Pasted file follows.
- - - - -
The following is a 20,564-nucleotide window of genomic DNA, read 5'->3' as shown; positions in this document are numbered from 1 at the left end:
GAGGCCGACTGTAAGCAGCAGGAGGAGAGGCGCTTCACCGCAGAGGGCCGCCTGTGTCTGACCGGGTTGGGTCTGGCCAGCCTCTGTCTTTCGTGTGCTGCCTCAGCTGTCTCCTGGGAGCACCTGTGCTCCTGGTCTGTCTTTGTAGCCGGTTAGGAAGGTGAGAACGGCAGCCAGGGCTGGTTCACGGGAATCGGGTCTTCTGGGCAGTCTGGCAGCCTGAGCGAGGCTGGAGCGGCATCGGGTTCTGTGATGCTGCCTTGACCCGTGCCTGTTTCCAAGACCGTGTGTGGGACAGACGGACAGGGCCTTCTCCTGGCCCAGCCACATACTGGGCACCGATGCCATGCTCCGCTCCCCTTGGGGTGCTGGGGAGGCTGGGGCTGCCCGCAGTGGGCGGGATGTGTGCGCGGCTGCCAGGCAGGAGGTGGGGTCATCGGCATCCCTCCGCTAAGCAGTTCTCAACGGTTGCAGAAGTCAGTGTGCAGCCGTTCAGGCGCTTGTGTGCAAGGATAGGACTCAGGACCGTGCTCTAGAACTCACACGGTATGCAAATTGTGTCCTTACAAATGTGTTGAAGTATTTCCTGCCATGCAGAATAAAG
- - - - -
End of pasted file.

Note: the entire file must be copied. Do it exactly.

The following is a 20,564-nucleotide window of genomic DNA, read 5'->3' as shown; positions in this document are numbered from 1 at the left end:
GAGGCCGACTGTAAGCAGCAGGAGGAGAGGCGCTTCACCGCAGAGGGCCGCCTGTGTCTGACCGGGTTGGGTCTGGCCAGCCTCTGTCTTTCGTGTGCTGCCTCAGCTGTCTCCTGGGAGCACCTGTGCTCCTGGTCTGTCTTTGTAGCCGGTTAGGAAGGTGAGAACGGCAGCCAGGGCTGGTTCACGGGAATCGGGTCTTCTGGGCAGTCTGGCAGCCTGAGCGAGGCTGGAGCGGCATCGGGTTCTGTGATGCTGCCTTGACCCGTGCCTGTTTCCAAGACCGTGTGTGGGACAGACGGACAGGGCCTTCTCCTGGCCCAGCCACATACTGGGCACCGATGCCATGCTCCGCTCCCCTTGGGGTGCTGGGGAGGCTGGGGCTGCCCGCAGTGGGCGGGATGTGTGCGCGGCTGCCAGGCAGGAGGTGGGGTCATCGGCATCCCTCCGCTAAGCAGTTCTCAACGGTTGCAGAAGTCAGTGTGCAGCCGTTCAGGCGCTTGTGTGCAAGGATAGGACTCAGGACCGTGCTCTAGAACTCACACGGTATGCAAATTGTGTCCTTACAAATGTGTTGAAGTATTTCCTGCCATGCAGAATAAAG